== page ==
“Grace-Twins Do Triathlon To Hell” (before you do this, first ask yourself why, do I just need something to do, because I have run out of creative steam? or are you trying to feel what we feel? There is no right answer)

50cal: Ski, Bike, Row

15x clean and jerks @ 135#

40cal: Ski, Bike, Row

15x clean and jerk @ 135#

30cal: Ski, Bike, Row

15x clean jerks @ 135#

20cal: Ski. Bike, Row

15x clean and jerk @ 135#

10cal: Ski, Bike, Row


Is programming the right word?

I ask because I hate it. The word “Programming” denotes the idea of set-instructions, an algorithm, a path that abhors deviation, which in my experience—as well as many others—is the opposite of coaching.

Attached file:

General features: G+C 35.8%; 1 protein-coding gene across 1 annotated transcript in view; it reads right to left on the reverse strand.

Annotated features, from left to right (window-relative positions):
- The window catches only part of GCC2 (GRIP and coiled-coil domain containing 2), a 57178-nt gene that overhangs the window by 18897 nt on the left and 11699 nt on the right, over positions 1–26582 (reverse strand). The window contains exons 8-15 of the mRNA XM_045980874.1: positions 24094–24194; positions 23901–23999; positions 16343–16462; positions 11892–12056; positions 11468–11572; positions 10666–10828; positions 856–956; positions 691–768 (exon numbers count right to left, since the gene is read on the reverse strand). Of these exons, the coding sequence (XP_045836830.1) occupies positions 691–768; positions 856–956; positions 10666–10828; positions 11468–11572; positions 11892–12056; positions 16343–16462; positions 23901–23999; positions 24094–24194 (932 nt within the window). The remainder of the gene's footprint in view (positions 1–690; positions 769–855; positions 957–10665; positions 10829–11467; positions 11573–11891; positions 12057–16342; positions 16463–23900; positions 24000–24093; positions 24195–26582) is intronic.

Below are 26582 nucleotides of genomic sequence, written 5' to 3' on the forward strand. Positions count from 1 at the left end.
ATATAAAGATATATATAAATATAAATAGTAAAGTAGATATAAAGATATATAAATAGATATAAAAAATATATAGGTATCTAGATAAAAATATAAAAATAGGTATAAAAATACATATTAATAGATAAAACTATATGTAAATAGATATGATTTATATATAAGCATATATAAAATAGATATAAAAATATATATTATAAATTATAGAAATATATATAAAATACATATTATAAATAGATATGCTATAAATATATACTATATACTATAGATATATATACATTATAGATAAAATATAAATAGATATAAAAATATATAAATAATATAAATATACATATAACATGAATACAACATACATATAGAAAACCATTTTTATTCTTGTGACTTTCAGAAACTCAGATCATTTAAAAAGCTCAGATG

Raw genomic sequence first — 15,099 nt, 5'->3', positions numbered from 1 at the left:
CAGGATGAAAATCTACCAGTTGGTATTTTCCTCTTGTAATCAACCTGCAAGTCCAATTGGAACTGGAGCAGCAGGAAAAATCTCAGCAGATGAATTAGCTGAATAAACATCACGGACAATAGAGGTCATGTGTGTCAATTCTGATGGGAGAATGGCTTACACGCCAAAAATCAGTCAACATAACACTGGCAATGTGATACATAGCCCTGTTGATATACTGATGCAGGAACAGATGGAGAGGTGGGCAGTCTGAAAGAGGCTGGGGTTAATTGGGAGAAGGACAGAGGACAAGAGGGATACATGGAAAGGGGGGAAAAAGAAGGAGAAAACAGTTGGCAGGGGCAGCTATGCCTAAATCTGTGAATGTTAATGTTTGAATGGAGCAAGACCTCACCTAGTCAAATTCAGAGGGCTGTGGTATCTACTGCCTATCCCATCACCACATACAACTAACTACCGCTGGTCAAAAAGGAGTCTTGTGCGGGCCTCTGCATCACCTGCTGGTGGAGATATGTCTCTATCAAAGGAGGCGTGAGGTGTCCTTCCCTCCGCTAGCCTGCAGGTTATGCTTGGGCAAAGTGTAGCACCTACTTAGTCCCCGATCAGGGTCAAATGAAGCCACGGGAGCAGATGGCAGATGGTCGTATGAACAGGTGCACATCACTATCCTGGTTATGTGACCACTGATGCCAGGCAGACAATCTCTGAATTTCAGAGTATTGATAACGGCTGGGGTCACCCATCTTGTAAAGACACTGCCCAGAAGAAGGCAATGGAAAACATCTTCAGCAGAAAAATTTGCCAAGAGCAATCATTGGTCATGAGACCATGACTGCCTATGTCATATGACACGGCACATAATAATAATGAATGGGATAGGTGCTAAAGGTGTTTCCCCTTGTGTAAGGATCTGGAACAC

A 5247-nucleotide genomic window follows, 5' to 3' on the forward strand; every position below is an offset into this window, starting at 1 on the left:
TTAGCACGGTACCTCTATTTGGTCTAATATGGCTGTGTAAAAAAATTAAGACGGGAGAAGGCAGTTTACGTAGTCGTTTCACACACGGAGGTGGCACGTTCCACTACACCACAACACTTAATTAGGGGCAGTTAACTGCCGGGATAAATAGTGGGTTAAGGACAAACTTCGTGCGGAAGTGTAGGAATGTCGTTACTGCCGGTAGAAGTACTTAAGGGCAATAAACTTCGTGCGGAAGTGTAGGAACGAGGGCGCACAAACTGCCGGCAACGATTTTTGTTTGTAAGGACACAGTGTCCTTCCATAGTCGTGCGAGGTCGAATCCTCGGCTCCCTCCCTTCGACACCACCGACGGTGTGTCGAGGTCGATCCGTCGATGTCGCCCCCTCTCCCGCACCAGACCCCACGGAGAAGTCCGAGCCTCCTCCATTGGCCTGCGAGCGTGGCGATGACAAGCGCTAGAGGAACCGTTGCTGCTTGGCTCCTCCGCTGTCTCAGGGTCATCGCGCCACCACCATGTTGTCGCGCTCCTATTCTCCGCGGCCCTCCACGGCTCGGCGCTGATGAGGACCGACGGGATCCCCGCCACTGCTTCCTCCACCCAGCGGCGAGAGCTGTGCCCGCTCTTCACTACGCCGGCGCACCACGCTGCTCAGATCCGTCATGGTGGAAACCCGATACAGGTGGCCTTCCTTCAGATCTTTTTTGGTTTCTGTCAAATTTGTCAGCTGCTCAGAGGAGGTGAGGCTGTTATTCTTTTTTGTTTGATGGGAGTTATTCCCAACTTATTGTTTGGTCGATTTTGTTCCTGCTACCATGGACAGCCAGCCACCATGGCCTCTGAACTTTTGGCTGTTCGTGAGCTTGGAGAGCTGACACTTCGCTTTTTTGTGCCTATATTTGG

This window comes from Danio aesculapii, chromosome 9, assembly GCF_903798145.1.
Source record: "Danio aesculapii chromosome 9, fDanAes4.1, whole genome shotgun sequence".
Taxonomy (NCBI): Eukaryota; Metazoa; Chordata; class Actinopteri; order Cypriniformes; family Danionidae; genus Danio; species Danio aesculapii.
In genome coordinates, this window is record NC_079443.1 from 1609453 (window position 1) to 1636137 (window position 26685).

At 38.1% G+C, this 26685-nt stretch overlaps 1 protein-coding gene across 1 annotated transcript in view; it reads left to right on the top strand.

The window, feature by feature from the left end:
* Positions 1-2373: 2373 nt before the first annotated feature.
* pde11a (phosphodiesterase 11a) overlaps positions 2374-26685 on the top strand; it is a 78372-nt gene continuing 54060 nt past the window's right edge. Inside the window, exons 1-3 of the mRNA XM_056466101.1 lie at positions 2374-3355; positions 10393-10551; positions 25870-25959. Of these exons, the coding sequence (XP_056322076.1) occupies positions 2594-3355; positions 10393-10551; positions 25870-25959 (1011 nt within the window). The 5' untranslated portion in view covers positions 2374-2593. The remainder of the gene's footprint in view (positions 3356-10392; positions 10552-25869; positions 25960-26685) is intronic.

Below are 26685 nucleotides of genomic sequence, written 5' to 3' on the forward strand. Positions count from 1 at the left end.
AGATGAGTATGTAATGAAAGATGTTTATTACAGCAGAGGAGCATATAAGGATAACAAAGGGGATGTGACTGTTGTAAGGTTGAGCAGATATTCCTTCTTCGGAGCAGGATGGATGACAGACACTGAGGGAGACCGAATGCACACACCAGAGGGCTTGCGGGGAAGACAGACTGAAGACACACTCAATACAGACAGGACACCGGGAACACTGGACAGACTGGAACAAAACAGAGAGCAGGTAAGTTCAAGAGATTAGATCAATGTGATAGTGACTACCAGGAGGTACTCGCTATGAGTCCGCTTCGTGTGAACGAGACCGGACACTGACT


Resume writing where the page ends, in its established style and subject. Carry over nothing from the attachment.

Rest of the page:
Coaching is nuanced, a balancing act that conforms and becomes what it needs to. It is malleable, at least as much as the one applying its pressure is. The art is in visualizing the end point and adjusting known/controllable variables to keep that target in sight—like hitting a moving target, from a moving, blind platform. 

It probably wouldn’t bother me except for the marketing that goes behind it, which also insinuates words like: “data”, “science”, “validated”, which reeks of an implied sense of “guarantee” and entitled success. Nothing worth attaining is guaranteed, none of us are sure to succeed.